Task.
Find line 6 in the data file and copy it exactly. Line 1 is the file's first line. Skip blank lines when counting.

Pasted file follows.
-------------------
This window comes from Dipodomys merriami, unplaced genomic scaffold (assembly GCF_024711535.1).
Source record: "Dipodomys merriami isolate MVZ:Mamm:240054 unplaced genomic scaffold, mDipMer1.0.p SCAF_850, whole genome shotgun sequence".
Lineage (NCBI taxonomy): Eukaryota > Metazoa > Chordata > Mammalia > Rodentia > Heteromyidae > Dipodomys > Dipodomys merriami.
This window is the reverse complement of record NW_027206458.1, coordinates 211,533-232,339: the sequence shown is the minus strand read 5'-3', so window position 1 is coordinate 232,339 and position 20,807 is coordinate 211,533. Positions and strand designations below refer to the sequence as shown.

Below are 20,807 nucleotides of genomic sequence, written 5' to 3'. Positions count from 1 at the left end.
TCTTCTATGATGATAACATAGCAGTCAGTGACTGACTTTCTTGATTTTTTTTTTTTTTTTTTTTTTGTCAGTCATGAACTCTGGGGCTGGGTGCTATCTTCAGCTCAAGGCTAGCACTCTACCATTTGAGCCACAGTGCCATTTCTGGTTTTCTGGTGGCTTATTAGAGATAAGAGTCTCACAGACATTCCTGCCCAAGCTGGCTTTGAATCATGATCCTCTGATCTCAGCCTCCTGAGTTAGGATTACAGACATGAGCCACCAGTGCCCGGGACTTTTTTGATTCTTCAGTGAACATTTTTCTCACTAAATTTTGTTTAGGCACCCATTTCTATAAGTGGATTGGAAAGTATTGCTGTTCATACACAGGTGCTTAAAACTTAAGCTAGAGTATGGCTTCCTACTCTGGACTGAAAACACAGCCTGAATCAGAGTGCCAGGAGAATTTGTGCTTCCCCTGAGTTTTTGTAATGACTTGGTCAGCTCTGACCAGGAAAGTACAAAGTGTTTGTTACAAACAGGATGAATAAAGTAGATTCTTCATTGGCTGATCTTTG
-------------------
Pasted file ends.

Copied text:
TCTTCTATGATGATAACATAGCAGTCAGTGACTGACTTTCTTGATTTTTTTTTTTTTTTTTTTTTTGTCAGTCATGAACTCTGGGGCTGGGTGCTATCTTCAGCTCAAGGCTAGCACTCTACCATTTGAGCCACAGTGCCATTTCTGGTTTTCTGGTGGCTTATTAGAGATAAGAGTCTCACAGACATTCCTGCCCAAGCTGGCTTTGAATCATGATCCTCTGATCTCAGCCTCCTGAGTTAGGATTACAGACATGAGCCACCAGTGCCCGGGACTTTTTTGATTCTTCAGTGAACATTTTTCTCACTAAATTTTGTTTAGGCACCCATTTCTATAAGTGGATTGGAAAGTATTGCTGTTCATACACAGGTGCTTAAAACTTAAGCTAGAGTATGGCTTCCTACTCTGGACTGAAAACACAGCCTGAATCAGAGTGCCAGGAGAATTTGTGCTTCCCCTGAGTTTTTGTAATGACTTGGTCAGCTCTGACCAGGAAAGTACAAAGTGTTTGTTACAAACAGGATGAATAAAGTAGATTCTTCATTGGCTGATCTTTG